Posted: December 21, 2018 8:20 AM
Special thanks to Bill Jaeger of Colorado Children’s Campaign, Laura Carlson of Buell Foundation, Elsa Holguin of Rose Community Foundation, Bruce Hoyt and Steffanie Clothier of Gary Community Investments, and the Office of Early Childhood for assistance with this overview.
Colorado By The Numbers
State of the State
(as described in the Colorado Shines Brighter application to the Preschool Development Grant Birth through Five, i.e. PDG B-5)
- Colorado is home to approximately 399,800 children under 6,
- almost a fifth of whom (17.4%) are living in poverty1,
- 5% live in rural areas or rural centers2, and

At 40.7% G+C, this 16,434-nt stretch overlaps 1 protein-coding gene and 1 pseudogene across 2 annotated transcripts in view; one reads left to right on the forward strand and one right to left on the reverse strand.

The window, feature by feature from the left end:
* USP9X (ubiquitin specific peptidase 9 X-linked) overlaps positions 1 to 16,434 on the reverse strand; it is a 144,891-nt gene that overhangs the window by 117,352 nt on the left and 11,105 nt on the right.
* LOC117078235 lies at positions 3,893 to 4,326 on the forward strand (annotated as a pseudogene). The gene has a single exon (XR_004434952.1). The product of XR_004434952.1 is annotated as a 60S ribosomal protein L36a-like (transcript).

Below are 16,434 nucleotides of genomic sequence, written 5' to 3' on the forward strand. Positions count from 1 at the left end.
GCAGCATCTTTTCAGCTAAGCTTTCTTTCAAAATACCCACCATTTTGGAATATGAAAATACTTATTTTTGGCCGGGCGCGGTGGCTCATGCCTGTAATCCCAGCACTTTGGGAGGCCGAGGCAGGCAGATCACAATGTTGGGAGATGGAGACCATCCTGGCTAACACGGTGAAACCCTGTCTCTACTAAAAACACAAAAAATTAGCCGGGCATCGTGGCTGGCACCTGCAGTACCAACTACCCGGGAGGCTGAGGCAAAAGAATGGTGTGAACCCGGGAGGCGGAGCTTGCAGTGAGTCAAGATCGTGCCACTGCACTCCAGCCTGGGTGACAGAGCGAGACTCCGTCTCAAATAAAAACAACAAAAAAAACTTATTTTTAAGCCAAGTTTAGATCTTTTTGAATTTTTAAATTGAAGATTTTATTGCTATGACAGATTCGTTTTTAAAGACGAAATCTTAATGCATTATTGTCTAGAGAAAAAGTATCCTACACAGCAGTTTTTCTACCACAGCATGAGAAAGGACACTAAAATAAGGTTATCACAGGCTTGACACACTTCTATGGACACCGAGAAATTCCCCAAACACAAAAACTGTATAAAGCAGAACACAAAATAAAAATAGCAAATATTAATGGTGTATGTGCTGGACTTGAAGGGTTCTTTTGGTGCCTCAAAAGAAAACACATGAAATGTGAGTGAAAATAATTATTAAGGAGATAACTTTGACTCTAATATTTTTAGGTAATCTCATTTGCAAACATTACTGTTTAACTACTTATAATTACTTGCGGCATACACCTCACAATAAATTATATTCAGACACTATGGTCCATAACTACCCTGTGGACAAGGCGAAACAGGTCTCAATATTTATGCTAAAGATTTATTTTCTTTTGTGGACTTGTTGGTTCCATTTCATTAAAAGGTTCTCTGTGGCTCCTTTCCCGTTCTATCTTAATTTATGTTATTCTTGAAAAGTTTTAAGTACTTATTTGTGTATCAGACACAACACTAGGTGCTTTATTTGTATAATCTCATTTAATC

- 7% are living in households that speak a language other than English at home3.
- Further, of children under 5, 101,278 are enrolled in WIC4 and
- 4,571 were confirmed by child protective services as victims of maltreatment5.
- Many of these children do not currently benefit from high quality early childhood care and education programs, diminishing their school readiness. Table 6 shows the number of children currently using early childhood programs.
- Additionally, 79,708 children live in a census tract considered a “food desert”6,
- 65,541 live in a neighborhood which their parents feel is “unsafe”7 and
- 287,000 children under 18 are foreign-born or live with at least one foreign-born parent,8 and
- 24,685 students in the K-12 system experienced homelessness (2,052 were unaccompanied homeless youth)9.
1. Gubernatorial Transition